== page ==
I hope you enjoy our first venture into the "funky" world of "down-home" type jazz. It's been fun all the way, and that's how it should be to listen to. – Dave Pell


Jazz Goes To Siwash
Suze Blues
Grey Flannel
Angel Eyes
G Tune
Sandy Shoes
Cameo
Love Me Or Leave Me
Theme There Eyes

Tuesday, March 17, 2020

Engine, Engine Number 9 & Other Country Favorites

Engine, Engine Number 9
Engine, Engine Number 9
Crown Records STEREO CST 453

Engine, Engine No. 9
Hilo March
Please Daddy, Let's Go
Walkin' By Myself
Hey Baby
I'm Not Shuckin'
Everybody's Rockin'
It's Too Late For Cryin'
Like The Dickens I Do
O.K. Doll
Lovable One

Album No. 1 - James Darren


Sweet Lorraine
Album No. 1
James Darren
Cover Photo: Bob Coburn
Colpix A Division Of Columbia Pictures Corp.
Packaged by Helm Graphic, New York
CP 406
1959

From the back cover: If it hadn't been for a chance ride in a New York City elevator, James Darren might be lead-footing it these days behind the wheel of a racing sports car instead of being one of the finest rising young motion picture stars and recording artists in America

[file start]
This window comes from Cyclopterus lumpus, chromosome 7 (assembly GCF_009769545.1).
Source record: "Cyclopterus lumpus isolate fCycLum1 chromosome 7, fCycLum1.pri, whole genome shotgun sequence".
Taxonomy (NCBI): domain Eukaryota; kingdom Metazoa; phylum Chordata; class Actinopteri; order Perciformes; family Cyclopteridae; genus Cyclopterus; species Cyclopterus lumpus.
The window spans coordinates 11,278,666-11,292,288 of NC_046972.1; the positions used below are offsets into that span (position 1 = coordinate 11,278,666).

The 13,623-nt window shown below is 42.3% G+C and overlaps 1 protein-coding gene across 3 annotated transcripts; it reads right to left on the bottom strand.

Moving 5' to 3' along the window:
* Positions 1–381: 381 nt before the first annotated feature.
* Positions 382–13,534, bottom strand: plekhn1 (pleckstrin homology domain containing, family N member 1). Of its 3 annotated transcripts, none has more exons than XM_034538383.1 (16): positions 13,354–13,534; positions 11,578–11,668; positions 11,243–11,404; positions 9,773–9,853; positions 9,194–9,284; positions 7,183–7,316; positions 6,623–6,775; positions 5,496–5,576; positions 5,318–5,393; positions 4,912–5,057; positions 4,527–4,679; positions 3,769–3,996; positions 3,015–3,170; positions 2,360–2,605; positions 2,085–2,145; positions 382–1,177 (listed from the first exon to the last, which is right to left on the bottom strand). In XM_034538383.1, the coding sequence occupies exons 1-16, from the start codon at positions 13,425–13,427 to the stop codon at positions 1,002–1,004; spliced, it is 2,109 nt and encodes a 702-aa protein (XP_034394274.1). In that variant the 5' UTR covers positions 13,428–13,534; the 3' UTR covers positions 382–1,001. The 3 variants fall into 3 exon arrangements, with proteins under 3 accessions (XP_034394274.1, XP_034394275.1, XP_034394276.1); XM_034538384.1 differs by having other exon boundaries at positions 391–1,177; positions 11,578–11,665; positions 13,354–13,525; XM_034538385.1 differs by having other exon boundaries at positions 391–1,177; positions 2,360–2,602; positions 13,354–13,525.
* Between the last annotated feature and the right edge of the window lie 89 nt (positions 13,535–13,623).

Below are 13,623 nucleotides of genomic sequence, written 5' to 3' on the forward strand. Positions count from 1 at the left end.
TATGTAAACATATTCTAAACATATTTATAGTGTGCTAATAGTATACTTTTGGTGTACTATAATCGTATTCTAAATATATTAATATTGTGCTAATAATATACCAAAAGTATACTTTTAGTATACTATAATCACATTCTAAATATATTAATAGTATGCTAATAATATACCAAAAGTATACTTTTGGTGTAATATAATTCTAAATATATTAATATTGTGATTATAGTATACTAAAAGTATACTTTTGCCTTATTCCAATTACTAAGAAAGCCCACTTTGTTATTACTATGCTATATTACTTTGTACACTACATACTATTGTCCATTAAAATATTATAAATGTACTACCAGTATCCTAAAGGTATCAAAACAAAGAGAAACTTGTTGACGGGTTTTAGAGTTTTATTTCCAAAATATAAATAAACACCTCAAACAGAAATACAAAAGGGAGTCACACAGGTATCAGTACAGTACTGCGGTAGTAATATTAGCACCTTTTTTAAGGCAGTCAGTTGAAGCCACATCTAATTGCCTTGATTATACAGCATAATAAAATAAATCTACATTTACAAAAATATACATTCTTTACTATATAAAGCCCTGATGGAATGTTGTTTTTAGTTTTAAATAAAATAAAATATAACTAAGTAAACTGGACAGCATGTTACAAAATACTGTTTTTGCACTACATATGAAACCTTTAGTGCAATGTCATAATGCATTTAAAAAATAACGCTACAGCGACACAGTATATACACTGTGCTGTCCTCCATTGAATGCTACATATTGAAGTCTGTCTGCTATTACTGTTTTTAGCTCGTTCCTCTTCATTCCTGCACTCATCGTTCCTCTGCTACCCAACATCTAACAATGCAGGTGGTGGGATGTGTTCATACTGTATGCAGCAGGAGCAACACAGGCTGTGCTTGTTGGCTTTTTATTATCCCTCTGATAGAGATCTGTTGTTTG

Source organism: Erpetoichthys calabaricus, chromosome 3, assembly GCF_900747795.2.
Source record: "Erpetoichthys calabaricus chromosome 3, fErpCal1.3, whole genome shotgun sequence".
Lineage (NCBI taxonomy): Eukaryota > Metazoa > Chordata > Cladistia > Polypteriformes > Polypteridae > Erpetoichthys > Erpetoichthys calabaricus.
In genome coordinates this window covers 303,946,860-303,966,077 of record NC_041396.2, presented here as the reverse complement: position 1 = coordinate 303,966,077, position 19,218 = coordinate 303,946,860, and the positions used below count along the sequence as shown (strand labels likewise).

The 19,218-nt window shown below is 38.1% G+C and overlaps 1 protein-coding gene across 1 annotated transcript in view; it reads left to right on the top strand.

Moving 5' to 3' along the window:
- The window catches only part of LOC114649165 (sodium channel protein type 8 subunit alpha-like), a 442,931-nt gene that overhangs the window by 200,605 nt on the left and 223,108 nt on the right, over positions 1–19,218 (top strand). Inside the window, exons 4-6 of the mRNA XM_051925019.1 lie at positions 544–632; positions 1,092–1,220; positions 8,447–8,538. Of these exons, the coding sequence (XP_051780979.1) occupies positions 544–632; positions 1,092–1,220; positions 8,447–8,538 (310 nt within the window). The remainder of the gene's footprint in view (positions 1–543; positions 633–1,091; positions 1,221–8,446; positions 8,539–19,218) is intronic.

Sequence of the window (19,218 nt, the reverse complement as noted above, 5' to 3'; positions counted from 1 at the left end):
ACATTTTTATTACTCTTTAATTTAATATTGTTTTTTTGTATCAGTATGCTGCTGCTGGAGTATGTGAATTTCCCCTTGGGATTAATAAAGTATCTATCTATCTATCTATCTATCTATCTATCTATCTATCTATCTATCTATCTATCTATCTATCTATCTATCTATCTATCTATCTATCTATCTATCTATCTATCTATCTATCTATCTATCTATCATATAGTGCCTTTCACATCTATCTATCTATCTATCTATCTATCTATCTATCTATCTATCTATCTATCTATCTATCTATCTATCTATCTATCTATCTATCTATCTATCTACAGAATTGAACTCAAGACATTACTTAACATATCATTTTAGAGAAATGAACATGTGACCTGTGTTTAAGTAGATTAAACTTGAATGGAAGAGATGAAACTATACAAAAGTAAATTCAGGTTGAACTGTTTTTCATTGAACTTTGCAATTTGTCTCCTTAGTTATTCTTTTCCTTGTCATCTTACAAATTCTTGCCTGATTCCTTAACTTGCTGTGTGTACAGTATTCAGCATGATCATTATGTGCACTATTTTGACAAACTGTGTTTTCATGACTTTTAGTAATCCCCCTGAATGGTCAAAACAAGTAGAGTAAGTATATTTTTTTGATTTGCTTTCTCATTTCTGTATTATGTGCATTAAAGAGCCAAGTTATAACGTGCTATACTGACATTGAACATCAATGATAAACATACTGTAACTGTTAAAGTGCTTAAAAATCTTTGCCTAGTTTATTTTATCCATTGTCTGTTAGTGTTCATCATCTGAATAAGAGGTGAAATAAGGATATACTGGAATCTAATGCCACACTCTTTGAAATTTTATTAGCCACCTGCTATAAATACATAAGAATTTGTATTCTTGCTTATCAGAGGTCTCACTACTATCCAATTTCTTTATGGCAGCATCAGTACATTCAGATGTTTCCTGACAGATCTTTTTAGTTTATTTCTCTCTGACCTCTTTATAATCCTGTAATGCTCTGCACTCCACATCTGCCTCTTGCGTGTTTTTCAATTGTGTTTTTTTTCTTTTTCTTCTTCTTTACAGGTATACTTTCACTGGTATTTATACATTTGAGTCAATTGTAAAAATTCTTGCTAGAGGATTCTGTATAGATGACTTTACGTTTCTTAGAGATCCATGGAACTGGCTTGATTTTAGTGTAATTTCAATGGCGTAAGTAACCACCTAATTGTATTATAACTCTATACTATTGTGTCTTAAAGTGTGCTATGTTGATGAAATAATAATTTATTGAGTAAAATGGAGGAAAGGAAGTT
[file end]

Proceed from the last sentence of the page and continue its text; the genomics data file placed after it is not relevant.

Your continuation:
That first fast rise that resulted in the one he is now enjoying took place in the Brill Building, the caption of New York's Tin Pan Alley, and it was a chance meeting with Miss Joyce Selznick, the Columbia Pictures eastern talent director, on that ride that is responsible for the fact that Jimmy's black hair and brown eyes are exposed for all to see and not covered by a crash helmet and racing goggles.

Jim, who carries a muscular 170 on his 5 foot eleven inch frame, says that his love for sports car racing is so strong that he may have turned to it if he hadn't made it in show business.

But make it in show business he did and in big way.